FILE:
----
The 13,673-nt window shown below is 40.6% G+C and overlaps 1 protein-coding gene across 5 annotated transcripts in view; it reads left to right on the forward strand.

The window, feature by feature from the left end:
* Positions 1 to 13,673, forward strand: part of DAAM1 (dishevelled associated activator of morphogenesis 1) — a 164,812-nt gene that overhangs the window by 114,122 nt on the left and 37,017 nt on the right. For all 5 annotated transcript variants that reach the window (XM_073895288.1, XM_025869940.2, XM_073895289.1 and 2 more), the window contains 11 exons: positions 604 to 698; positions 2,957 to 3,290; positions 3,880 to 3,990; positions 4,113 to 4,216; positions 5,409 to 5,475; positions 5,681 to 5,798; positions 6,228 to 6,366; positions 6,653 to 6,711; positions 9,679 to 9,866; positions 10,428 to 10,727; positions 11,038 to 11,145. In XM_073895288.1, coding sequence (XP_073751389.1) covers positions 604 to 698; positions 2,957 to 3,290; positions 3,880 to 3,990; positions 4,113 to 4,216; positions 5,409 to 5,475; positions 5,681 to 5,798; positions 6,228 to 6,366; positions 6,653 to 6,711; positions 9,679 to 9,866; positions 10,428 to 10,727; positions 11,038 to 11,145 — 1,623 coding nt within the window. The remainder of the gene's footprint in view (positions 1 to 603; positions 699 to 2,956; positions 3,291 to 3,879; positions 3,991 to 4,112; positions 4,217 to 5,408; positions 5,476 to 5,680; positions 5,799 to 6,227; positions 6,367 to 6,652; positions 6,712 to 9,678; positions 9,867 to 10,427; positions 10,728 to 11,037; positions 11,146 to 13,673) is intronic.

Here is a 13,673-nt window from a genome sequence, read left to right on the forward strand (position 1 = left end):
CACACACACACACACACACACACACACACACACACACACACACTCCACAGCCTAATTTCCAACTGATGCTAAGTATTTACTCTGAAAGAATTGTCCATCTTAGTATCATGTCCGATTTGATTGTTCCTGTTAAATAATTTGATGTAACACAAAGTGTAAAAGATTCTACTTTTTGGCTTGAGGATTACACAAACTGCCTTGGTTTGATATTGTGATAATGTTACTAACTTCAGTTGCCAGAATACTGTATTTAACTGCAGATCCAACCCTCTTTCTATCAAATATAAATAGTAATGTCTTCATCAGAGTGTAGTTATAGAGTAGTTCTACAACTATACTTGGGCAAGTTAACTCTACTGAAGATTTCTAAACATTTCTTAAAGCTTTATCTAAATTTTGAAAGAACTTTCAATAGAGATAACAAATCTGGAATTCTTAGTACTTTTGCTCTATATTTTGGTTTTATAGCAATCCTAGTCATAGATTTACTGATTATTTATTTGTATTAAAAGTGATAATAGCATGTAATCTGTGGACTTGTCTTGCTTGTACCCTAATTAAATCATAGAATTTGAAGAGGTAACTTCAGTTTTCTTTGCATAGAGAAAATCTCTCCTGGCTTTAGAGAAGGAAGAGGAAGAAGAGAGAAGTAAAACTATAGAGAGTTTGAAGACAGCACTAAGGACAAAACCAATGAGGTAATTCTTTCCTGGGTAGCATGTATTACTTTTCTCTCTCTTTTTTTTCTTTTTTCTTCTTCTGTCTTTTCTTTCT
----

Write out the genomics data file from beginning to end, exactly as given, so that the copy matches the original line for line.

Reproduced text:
The 13,673-nt window shown below is 40.6% G+C and overlaps 1 protein-coding gene across 5 annotated transcripts in view; it reads left to right on the forward strand.

The window, feature by feature from the left end:
* Positions 1 to 13,673, forward strand: part of DAAM1 (dishevelled associated activator of morphogenesis 1) — a 164,812-nt gene that overhangs the window by 114,122 nt on the left and 37,017 nt on the right. For all 5 annotated transcript variants that reach the window (XM_073895288.1, XM_025869940.2, XM_073895289.1 and 2 more), the window contains 11 exons: positions 604 to 698; positions 2,957 to 3,290; positions 3,880 to 3,990; positions 4,113 to 4,216; positions 5,409 to 5,475; positions 5,681 to 5,798; positions 6,228 to 6,366; positions 6,653 to 6,711; positions 9,679 to 9,866; positions 10,428 to 10,727; positions 11,038 to 11,145. In XM_073895288.1, coding sequence (XP_073751389.1) covers positions 604 to 698; positions 2,957 to 3,290; positions 3,880 to 3,990; positions 4,113 to 4,216; positions 5,409 to 5,475; positions 5,681 to 5,798; positions 6,228 to 6,366; positions 6,653 to 6,711; positions 9,679 to 9,866; positions 10,428 to 10,727; positions 11,038 to 11,145 — 1,623 coding nt within the window. The remainder of the gene's footprint in view (positions 1 to 603; positions 699 to 2,956; positions 3,291 to 3,879; positions 3,991 to 4,112; positions 4,217 to 5,408; positions 5,476 to 5,680; positions 5,799 to 6,227; positions 6,367 to 6,652; positions 6,712 to 9,678; positions 9,867 to 10,427; positions 10,728 to 11,037; positions 11,146 to 13,673) is intronic.

Here is a 13,673-nt window from a genome sequence, read left to right on the forward strand (position 1 = left end):
CACACACACACACACACACACACACACACACACACACACACACTCCACAGCCTAATTTCCAACTGATGCTAAGTATTTACTCTGAAAGAATTGTCCATCTTAGTATCATGTCCGATTTGATTGTTCCTGTTAAATAATTTGATGTAACACAAAGTGTAAAAGATTCTACTTTTTGGCTTGAGGATTACACAAACTGCCTTGGTTTGATATTGTGATAATGTTACTAACTTCAGTTGCCAGAATACTGTATTTAACTGCAGATCCAACCCTCTTTCTATCAAATATAAATAGTAATGTCTTCATCAGAGTGTAGTTATAGAGTAGTTCTACAACTATACTTGGGCAAGTTAACTCTACTGAAGATTTCTAAACATTTCTTAAAGCTTTATCTAAATTTTGAAAGAACTTTCAATAGAGATAACAAATCTGGAATTCTTAGTACTTTTGCTCTATATTTTGGTTTTATAGCAATCCTAGTCATAGATTTACTGATTATTTATTTGTATTAAAAGTGATAATAGCATGTAATCTGTGGACTTGTCTTGCTTGTACCCTAATTAAATCATAGAATTTGAAGAGGTAACTTCAGTTTTCTTTGCATAGAGAAAATCTCTCCTGGCTTTAGAGAAGGAAGAGGAAGAAGAGAGAAGTAAAACTATAGAGAGTTTGAAGACAGCACTAAGGACAAAACCAATGAGGTAATTCTTTCCTGGGTAGCATGTATTACTTTTCTCTCTCTTTTTTTTCTTTTTTCTTCTTCTGTCTTTTCTTTCT